Distillery hopes to revive rye production in Maryland
DAYTON, Md. — Ricky and Leslie Bauer have been growing a new crop at Rural Rhythm Farm for a single client since 2018. Over several seasons, it’s been raised, treated, harvested, stored and then trucked to Baltimore for processing. Eventually, they expect to see the ultimate payoff — a product on store shelves available to eager consumers for purchase.
Until then, they produce each season and they wait.
“I think it’s kind of fun,” Leslie Bauer said. “It’s unique.”
The Bauers are one of a small group of Maryland grain producers working with Sagamore Spirit, a Baltimore rye whiskey distillery. The partnerships serve the distillery’s goal of reconnecting Maryland’s grain industry with the state’s forgotten history as a notable rye whiskey producer. Sagamore is currently aging a limited Maryland whiskey in wooden barrels of oak — a five-year process that could end soon, said Max Hames, Sagamore’s distillery operations manager. Maryland-raised rye is the key ingredient.
“We’re trying to build the infrastructure to support this long-term,” he said. “It’s a tenacious crop. I think it grows exceptionally well in a lot of places, but I think we do get that Maryland terroir by growing it here.”
The Bauers were recruited in 2018 by Chris Weaver, a fellow rye farmer in Westminster, Md., who had already linked up with Sagamore through the University of Maryland Extension. Ricky and Leslie Bauer saw rye as a way to further diversify their Howard County operation and cut their soybean acreage, thereby reducing deer damage. Ricky Bauer had noticed that bearded — or bristled — grains, such as rye, were less appealing to the area’s large population of white-tailed deer, possibly, he said, because it irritates their noses.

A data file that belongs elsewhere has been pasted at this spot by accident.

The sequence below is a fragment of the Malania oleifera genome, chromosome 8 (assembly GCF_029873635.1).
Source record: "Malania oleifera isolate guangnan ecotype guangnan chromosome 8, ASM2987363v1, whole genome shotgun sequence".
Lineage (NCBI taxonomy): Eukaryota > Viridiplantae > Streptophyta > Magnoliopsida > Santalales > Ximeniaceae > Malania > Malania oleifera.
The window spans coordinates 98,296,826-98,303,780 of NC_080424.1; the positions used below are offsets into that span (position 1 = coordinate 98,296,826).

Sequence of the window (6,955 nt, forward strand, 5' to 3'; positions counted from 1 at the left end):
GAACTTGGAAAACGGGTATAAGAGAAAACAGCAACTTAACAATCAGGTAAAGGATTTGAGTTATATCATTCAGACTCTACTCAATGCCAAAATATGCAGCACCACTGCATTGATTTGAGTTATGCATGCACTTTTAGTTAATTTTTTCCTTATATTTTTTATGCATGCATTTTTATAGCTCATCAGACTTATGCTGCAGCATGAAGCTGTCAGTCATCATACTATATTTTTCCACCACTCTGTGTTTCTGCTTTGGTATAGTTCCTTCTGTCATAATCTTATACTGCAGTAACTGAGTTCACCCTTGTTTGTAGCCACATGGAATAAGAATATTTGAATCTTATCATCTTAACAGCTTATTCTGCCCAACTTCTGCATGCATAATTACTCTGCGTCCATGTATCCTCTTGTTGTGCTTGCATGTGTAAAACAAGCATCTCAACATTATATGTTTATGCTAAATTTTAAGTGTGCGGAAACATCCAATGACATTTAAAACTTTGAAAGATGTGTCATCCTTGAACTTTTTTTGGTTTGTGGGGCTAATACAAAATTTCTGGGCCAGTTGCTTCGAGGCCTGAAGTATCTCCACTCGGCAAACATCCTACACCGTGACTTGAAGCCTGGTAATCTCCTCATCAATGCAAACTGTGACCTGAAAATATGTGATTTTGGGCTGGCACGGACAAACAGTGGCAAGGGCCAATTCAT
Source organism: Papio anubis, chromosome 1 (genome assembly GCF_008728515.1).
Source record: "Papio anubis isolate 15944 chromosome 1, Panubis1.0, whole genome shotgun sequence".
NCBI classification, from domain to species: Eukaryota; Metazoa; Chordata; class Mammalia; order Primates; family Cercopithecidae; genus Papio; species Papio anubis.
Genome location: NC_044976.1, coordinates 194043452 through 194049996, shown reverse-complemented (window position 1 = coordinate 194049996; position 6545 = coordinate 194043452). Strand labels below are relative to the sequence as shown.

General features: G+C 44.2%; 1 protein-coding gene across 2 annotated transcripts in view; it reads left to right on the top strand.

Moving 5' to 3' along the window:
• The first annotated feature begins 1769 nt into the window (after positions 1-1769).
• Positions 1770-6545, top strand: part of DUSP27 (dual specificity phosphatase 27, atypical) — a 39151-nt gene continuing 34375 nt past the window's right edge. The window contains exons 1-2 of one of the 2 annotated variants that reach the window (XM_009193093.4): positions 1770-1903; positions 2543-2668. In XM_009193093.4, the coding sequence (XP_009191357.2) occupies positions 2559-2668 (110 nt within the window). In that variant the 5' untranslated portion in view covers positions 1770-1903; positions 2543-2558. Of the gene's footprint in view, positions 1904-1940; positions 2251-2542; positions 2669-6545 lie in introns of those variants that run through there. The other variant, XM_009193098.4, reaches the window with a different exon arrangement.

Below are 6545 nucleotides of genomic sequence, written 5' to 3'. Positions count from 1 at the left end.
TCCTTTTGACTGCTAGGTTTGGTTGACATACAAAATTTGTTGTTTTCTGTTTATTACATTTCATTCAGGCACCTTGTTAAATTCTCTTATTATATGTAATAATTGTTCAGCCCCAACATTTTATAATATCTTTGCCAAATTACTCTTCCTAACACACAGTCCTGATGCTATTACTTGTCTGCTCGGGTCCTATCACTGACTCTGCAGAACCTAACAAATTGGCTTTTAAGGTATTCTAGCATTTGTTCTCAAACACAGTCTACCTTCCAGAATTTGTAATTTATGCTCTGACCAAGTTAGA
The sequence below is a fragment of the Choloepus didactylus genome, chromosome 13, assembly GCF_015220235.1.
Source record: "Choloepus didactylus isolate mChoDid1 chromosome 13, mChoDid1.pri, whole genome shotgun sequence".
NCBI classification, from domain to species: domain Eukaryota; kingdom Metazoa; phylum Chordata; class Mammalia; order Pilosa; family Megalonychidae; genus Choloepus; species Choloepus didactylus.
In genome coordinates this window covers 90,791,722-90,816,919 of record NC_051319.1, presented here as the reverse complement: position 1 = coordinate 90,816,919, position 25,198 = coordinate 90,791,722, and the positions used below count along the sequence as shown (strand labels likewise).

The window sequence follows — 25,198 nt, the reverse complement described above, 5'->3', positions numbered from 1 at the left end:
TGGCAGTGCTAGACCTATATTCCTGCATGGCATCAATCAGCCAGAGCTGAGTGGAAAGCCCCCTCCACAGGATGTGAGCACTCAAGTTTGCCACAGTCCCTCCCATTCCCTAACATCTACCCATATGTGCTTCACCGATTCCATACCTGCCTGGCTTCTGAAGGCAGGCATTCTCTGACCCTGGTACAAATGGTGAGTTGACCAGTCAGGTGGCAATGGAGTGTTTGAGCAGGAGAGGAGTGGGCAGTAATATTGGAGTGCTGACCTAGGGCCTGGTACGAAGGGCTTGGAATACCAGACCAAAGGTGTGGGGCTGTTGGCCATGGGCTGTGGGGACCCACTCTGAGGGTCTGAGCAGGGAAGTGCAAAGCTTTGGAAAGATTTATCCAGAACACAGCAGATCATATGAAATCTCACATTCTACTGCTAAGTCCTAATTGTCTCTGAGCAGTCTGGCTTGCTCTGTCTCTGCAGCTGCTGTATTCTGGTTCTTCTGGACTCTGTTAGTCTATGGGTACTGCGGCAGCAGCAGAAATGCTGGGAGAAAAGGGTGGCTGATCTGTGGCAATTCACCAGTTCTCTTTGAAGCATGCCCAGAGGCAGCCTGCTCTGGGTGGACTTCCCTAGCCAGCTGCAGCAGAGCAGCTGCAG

“It was funny. A couple of years ago I actually ran out of wheat, and I went out and bought a couple of bags to finish a field,” he said. “And those deer walked the road… near where we changed the variety, and the damage was 90 percent worse where the non-bearded was than the bearded.”
Rural Rhythm Farm is growing about 200 acres of rye for Sagamore after initially agreeing to raise 84 in 2018. With acreage from Weaver as well as Sagamore’s own farm in Baltimore County, the company is growing more than 250 acres in Maryland. (Natalie Ziegler, an Ellicott City, Md., farmer, is also growing for Sagamore.)
“(Sagamore) has been so thrilled with our Maryland product that… they would like to see us double our acreage, which we’re not going to be able to do,” he said. “We’re going to have to find more farmers to come into it. But what they have found is that our Maryland product has been 99 percent superior to what they can get out of Canada or the Midwest.”
Producing that kind of quality required a significant learning curve that continues to this day, Leslie Bauer said. The crop, planted in October and harvested in mid-July, is needy; this year, the Bauers have sprayed four times already.
“It’s not a cheap crop to raise,” she said. “A lot of chemicals that we would use on our other grain operations are not labeled for use on rye, which means that we can’t always go to the toolbox and use those same chemicals when we’re needing to look at alternatives.”
For instance, weed control that could be used on, say, oats or triticale could also be used on rye — if the chemical was labeled for it, Ricky Bauer said. It isn’t, however, because the market for rye has always been too small for chemical companies to get their products labeled for the crop, and Sagamore Spirit is a stickler for honoring labels, he said.